No surprise Nersa “has not yet decided on the course of action.” Rather late than never – typical government regulator, inept.
Good luck to Afri-Forum in court on Tuesday, the only organisation looking after the poor and middle-class of Pretoria. They deserve a huge round of applause (and donation) from all (even though I don’t agree with their sentiment about the old SA flag.)

Here in our lovely town of Klerksdorp (no sorry, “City of Matlosana”…we’re proudly ANC run 😉 we have the following implemented on our municipal bills the past 2 years:

Residences are charged a R127pm “electricity connection levy” (originally implemented at R100pm taking into account inflation increases the past few years) over-and-above your elec consumption.

This is irrespective if one is on Pre-Paid meter (like me) or not…you still get the R127pm “electricity” billed to you (i.e. in addition to the elec paid to the pre-paid provider).

Tshwane residents complain about a teeny R56pm…while us Klerksdorpers as a poorer rural community pays R127pm…and not a complaint seen in our local newspaper. WTF?

Not only that…some years ago, when most munis (in Gauteng & elsewhere) still enjoyed a 6,000KL free water p.m…..ours was taken away some years ago….so we pay from the 1st kiloliter. Yet, no-one in Klerksdorp complains.

I’ve come to the conclusion that Matlosana City does NOT fall under the Electricity Regulation Act of SA(?) We seem to be a country on our own, but run by the (desperate) ruling political party.

Since we don’t complain, I’m going to propose to our council to consider a new “movers and shakers” tax….you’ll get charged for each and every seismic tremor (mine-related “bump”) common in our region…

…”This is irrespective if one is on Pre-Paid meter (like me) or not…you still get the R127pm “electricity” billed to you (i.e. in addition to the elec paid to the pre-paid provider)”

All you need is to have to sit in 2 hours of traffic every day to and from work, and you would feel as if you were living in Cape Town, as the proudly DA municipality do just that…charge a monthly R100+ electrical connection fee (escalating at 2x inflation every year).

Plus they charge a R150+ monthly water connection fee, based on your feed pipe diameter. Ditto with annual escalation

Plus they took away the free 6kl/month water benefit. And they charge Level-3 water restriction tariffs on a permanent basis, since coyly renaming Level 3 to Level 1 in July this year.

Plus their property valuations for this cycle have escalated between 30 and 200%…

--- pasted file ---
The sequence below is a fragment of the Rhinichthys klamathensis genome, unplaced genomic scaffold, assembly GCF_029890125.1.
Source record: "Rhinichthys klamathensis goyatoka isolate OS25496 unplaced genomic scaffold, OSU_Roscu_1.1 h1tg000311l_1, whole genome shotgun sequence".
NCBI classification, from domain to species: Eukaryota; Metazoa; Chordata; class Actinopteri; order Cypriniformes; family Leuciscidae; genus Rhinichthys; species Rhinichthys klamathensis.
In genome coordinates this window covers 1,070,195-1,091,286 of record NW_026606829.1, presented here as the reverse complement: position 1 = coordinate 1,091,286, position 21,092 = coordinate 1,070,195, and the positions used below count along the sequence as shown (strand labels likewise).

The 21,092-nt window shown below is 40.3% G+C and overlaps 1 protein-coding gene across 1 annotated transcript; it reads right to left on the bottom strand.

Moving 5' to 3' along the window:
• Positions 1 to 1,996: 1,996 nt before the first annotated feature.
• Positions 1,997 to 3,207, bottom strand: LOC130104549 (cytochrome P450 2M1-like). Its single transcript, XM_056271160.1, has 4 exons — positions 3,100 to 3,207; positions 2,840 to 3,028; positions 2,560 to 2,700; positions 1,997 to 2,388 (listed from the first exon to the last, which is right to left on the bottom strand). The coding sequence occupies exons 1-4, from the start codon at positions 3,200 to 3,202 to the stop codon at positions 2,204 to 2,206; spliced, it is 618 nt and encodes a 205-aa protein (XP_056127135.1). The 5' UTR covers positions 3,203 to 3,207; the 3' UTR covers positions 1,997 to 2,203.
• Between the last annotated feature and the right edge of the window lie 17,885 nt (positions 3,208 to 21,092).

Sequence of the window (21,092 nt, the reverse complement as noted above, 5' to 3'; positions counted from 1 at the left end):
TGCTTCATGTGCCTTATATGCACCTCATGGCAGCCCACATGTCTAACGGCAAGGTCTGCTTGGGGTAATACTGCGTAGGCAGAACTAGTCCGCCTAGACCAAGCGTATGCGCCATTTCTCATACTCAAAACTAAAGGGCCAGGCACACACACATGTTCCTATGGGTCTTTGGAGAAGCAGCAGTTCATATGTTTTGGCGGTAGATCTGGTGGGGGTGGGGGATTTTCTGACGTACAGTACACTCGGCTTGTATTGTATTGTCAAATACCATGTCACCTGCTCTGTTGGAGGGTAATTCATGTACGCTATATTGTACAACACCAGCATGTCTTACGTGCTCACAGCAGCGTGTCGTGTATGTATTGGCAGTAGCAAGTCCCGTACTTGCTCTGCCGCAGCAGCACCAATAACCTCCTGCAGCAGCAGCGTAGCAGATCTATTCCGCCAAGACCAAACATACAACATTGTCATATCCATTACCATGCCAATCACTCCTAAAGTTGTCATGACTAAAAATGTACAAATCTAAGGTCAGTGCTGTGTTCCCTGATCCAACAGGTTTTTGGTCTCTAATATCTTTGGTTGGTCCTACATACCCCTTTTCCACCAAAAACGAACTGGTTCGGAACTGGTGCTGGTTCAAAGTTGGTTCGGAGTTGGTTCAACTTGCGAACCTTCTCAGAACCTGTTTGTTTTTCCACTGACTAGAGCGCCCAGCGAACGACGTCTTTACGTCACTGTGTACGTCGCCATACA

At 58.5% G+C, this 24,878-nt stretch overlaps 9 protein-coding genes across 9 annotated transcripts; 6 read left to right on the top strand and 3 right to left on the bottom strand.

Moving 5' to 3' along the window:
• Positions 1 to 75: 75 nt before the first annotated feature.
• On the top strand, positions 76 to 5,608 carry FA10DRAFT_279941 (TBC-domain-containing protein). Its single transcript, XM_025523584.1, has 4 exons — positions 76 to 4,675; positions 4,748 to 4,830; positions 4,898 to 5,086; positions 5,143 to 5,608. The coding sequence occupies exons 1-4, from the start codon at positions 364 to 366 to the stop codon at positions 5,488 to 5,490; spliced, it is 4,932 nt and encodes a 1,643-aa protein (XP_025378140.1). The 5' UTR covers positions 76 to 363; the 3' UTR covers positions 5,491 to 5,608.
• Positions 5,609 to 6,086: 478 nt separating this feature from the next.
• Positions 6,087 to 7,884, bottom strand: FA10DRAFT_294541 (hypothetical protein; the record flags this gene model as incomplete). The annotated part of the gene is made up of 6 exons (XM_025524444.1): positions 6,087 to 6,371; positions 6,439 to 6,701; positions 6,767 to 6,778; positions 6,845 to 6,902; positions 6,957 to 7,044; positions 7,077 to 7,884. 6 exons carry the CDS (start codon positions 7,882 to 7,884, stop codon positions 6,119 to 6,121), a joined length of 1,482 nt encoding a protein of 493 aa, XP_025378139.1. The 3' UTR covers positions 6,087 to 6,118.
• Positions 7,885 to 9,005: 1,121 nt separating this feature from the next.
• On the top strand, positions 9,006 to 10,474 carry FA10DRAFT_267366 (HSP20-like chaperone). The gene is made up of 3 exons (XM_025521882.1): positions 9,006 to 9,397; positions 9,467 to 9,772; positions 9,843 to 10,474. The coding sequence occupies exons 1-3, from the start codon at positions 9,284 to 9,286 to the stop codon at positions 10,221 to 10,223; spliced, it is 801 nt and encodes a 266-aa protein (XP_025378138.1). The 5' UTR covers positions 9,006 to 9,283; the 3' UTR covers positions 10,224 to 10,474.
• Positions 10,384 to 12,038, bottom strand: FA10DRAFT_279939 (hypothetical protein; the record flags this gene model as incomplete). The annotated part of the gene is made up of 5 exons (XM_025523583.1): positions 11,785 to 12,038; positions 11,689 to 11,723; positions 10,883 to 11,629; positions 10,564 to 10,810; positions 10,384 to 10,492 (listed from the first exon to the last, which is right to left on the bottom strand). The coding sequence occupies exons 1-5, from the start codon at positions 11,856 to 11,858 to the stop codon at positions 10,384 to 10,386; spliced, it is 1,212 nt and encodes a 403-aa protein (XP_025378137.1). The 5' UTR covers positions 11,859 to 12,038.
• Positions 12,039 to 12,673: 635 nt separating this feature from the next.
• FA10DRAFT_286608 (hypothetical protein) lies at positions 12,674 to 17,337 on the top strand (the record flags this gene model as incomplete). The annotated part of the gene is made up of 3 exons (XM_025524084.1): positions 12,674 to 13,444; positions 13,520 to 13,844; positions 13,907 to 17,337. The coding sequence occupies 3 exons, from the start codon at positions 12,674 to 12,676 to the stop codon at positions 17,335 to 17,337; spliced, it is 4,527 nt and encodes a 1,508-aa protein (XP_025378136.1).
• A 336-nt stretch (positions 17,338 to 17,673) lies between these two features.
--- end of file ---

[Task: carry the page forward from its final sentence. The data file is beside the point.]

The DA council salary bill needs to be kept well topped up, with senior level DA managers receiving cushy R3Million+ annual salaries…

@rfjock. Yes, you may have a valid point…the DA seems to find inventive ways to charge my Cape compatriots.

In that case, I WANT the DA in control of our own town….so that we can PAY MORE! *lol*

The main question is, WHAT do Capetonians RECEIVE IN RETURN for their municipal levies? (Compared to ANC-controlled towns)

Klerksdorp’s roads are as bumpy and broken as hell (the suspension & shock-absorber businesses are doing well here). The WC’s roadsurfaces are (generally) as smooth as a mirror. A Ferrari owner can actually drive there (AND enjoy it) 😉

What else? Our muni misses many days picking up (or late) the refuse removal due to lack of trucks (either broken trucks or trucks that are impounded by workshop, and release it after council pays)

Sewerage water running occasionally down the odd street….for days/weeks on end. You won’t find that situation in the WC!

Road markings are actually painted in WC. Not so in ANC small-towns. Durbanville (e.g.) the CBD is clean. Their taxi-rank is more spick ‘n span than Klerksdorp’s upmarket business nodes.

Heck, in the Cape residencents even receive a free municipal plastic bag following refuse collection! (friggen, what country is that?!)

I agree…Cape residents pays a LOT. But they get a HELL of a LOT MORE back FOR THEIR MONEY.

In ANC-run towns you get MUCH LESS in return for your rates. Makes sense?

Sorry bro, DA WINS IT for me when I compare “cost versus benefit”. Why do you think there’s the pillocks’ semi-gration to the WC despite ongoing water-restrictions? It’s to flee the (effects of) the ANC.

The WC is amazing (for me as a visitor at least). Services are WORKING. The most amazing thing is there’s NO PASSPORT CONTROL between the WC and rest of upcountry, and while its (like) traveling to a different country altogether. Wonder what caused such a difference??

MichaelfromKlerksdorp, there are other articles currently in the news where the whole city of Johannesburg only have 6 working fire engines, 34 in for repairs and the rest scrapped. DA government has had 2 years and 3 months to get something as critical and easy as that better into shape, but they couldn’t, so don’t expect too much.

I live in vandrbijlpark under anc, the whole situation is a mess, meanwhile meyerton in midvaal under DA less than ten minutes drive to vanderbijlaprk is like a europe in south africa
i have to take my children for swimming lesseon at meyerton municipal swimming pool

MichaelfromKlerksdorp, you forgot the MOST important thing about CapeTown…we don’t have e-Tolls! Our DA metro is by no means perfect (they leave street lights on in the day all the time, and outside lights at their libraries and premises,) but after having lived in Pretoria and paying toll fees even between some suburbs, we really have the DA to thank for keeping e-Tolls out of the province and cities.

End of comments.